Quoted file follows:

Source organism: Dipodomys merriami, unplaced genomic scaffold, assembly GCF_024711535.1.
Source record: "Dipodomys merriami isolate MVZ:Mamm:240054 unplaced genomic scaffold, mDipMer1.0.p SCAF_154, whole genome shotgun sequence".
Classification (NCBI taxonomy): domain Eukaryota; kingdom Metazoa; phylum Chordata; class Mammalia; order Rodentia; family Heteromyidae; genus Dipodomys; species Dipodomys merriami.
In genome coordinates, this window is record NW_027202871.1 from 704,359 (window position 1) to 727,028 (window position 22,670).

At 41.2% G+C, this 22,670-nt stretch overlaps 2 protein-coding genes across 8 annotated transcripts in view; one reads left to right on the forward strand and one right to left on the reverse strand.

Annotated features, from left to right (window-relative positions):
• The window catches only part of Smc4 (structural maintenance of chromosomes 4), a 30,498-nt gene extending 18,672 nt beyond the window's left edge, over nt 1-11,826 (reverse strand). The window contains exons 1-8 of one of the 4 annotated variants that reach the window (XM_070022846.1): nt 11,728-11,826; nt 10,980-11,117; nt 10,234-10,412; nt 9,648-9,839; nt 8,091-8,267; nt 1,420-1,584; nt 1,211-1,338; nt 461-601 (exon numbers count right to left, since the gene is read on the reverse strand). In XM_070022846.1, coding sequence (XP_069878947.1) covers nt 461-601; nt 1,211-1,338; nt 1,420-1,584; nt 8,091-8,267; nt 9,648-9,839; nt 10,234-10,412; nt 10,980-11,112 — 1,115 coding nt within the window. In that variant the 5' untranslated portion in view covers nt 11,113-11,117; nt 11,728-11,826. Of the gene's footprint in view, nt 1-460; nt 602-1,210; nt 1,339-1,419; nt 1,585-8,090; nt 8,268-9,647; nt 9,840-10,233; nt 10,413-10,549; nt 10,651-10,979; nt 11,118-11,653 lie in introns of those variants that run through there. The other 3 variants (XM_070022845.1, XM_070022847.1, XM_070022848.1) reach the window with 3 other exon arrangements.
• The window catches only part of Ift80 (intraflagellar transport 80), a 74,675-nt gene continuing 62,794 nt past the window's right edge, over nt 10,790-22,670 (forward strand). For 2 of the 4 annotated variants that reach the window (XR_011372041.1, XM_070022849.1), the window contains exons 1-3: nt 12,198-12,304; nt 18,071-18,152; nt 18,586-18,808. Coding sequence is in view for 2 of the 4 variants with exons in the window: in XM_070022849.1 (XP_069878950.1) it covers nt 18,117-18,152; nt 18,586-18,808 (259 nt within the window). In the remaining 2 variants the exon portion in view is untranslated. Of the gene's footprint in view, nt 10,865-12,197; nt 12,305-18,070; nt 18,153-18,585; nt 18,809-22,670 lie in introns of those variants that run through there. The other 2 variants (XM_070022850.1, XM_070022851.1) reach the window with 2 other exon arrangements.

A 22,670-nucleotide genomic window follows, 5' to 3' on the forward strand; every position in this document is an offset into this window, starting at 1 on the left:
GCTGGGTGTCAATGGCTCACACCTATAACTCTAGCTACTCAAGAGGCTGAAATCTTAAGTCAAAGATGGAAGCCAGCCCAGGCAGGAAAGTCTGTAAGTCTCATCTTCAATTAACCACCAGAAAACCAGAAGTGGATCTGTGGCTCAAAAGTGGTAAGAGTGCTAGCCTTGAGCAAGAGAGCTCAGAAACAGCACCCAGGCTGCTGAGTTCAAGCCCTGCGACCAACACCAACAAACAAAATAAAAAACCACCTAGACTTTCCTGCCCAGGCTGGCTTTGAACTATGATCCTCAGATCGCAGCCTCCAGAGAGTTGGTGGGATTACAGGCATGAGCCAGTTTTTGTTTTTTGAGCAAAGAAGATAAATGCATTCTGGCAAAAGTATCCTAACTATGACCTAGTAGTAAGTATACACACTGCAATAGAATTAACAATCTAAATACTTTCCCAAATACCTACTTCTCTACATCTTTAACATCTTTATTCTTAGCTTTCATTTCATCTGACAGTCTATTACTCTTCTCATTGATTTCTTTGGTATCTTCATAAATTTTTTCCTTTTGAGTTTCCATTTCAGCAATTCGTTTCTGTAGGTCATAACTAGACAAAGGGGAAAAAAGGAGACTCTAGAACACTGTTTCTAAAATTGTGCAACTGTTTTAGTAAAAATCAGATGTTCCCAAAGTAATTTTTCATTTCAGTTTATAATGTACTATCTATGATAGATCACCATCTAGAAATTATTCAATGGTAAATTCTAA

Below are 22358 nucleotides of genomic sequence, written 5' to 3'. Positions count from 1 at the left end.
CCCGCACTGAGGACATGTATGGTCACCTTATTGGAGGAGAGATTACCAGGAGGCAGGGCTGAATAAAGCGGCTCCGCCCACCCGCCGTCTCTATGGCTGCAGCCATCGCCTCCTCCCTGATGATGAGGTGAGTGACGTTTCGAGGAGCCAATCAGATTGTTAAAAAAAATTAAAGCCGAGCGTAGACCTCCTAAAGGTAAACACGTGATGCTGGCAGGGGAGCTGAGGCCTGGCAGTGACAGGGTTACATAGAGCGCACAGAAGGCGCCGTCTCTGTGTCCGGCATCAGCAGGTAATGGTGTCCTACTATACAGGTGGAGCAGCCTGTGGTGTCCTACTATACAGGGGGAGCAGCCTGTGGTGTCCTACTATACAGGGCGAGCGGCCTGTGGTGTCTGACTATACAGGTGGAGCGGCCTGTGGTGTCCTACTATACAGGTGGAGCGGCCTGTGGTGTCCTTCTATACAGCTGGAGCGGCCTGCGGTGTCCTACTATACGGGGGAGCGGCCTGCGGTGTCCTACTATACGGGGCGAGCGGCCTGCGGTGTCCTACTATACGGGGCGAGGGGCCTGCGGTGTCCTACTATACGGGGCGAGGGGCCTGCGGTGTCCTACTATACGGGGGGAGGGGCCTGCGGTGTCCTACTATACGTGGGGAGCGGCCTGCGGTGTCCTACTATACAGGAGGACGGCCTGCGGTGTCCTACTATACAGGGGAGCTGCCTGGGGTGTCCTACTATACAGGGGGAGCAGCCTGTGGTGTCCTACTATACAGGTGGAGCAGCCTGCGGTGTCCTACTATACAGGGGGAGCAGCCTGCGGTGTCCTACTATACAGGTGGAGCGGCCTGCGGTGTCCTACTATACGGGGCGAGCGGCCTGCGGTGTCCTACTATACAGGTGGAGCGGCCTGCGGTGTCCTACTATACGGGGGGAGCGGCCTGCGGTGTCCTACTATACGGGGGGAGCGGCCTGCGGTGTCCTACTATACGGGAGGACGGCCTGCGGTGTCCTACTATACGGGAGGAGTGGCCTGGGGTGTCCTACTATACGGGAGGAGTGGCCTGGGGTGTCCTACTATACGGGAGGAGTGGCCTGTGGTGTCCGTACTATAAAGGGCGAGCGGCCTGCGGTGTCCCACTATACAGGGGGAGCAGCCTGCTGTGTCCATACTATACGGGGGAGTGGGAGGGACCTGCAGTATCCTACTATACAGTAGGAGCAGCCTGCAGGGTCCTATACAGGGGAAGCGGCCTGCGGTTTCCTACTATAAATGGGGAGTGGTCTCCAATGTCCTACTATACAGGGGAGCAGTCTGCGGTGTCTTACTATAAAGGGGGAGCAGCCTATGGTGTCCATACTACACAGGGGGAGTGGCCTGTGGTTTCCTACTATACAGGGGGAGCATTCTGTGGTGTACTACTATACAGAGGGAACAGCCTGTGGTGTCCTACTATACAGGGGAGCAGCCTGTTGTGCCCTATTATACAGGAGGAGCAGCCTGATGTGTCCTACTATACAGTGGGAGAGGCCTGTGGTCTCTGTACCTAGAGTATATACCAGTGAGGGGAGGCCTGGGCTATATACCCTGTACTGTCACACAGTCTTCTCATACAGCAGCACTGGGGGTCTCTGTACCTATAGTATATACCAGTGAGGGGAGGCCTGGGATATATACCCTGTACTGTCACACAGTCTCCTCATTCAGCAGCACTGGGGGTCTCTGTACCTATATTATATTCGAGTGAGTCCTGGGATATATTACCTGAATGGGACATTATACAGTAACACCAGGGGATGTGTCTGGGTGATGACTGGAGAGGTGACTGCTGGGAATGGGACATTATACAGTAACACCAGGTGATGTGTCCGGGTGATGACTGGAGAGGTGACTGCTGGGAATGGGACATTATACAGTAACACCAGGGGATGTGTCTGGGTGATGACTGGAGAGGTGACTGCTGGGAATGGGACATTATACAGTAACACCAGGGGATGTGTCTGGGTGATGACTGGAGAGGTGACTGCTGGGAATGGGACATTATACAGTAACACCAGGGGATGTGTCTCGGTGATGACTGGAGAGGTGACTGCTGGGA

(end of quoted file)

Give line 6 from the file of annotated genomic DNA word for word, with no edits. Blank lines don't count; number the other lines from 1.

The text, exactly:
Annotated features, from left to right (window-relative positions):